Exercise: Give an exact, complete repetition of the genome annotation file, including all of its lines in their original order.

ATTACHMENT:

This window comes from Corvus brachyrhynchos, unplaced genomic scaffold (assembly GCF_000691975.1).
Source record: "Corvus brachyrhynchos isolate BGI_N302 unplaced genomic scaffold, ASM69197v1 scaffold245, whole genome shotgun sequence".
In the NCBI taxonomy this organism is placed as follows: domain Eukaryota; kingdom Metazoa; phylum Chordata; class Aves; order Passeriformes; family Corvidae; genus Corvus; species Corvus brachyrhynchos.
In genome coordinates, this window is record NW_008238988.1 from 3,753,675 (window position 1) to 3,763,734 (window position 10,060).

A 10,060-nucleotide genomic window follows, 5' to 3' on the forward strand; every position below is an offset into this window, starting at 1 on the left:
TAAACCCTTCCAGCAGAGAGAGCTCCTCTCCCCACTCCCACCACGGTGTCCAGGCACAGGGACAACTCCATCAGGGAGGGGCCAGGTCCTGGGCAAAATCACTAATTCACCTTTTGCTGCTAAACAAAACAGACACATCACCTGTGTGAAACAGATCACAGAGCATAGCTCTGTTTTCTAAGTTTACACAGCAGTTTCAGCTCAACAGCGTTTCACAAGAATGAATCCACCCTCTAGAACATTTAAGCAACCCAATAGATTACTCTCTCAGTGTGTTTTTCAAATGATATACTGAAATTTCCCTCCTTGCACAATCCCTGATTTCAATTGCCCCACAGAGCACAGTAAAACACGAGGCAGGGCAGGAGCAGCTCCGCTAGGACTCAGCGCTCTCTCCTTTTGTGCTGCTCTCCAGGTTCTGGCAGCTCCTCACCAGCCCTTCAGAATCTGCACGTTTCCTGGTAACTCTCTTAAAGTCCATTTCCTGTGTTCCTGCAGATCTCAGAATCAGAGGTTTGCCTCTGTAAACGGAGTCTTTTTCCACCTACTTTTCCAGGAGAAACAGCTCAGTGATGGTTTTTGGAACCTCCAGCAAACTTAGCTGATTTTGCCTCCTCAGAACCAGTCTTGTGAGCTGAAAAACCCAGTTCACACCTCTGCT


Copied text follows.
This window comes from Corvus brachyrhynchos, unplaced genomic scaffold (assembly GCF_000691975.1).
Source record: "Corvus brachyrhynchos isolate BGI_N302 unplaced genomic scaffold, ASM69197v1 scaffold245, whole genome shotgun sequence".
In the NCBI taxonomy this organism is placed as follows: domain Eukaryota; kingdom Metazoa; phylum Chordata; class Aves; order Passeriformes; family Corvidae; genus Corvus; species Corvus brachyrhynchos.
In genome coordinates, this window is record NW_008238988.1 from 3,753,675 (window position 1) to 3,763,734 (window position 10,060).

A 10,060-nucleotide genomic window follows, 5' to 3' on the forward strand; every position below is an offset into this window, starting at 1 on the left:
TAAACCCTTCCAGCAGAGAGAGCTCCTCTCCCCACTCCCACCACGGTGTCCAGGCACAGGGACAACTCCATCAGGGAGGGGCCAGGTCCTGGGCAAAATCACTAATTCACCTTTTGCTGCTAAACAAAACAGACACATCACCTGTGTGAAACAGATCACAGAGCATAGCTCTGTTTTCTAAGTTTACACAGCAGTTTCAGCTCAACAGCGTTTCACAAGAATGAATCCACCCTCTAGAACATTTAAGCAACCCAATAGATTACTCTCTCAGTGTGTTTTTCAAATGATATACTGAAATTTCCCTCCTTGCACAATCCCTGATTTCAATTGCCCCACAGAGCACAGTAAAACACGAGGCAGGGCAGGAGCAGCTCCGCTAGGACTCAGCGCTCTCTCCTTTTGTGCTGCTCTCCAGGTTCTGGCAGCTCCTCACCAGCCCTTCAGAATCTGCACGTTTCCTGGTAACTCTCTTAAAGTCCATTTCCTGTGTTCCTGCAGATCTCAGAATCAGAGGTTTGCCTCTGTAAACGGAGTCTTTTTCCACCTACTTTTCCAGGAGAAACAGCTCAGTGATGGTTTTTGGAACCTCCAGCAAACTTAGCTGATTTTGCCTCCTCAGAACCAGTCTTGTGAGCTGAAAAACCCAGTTCACACCTCTGCT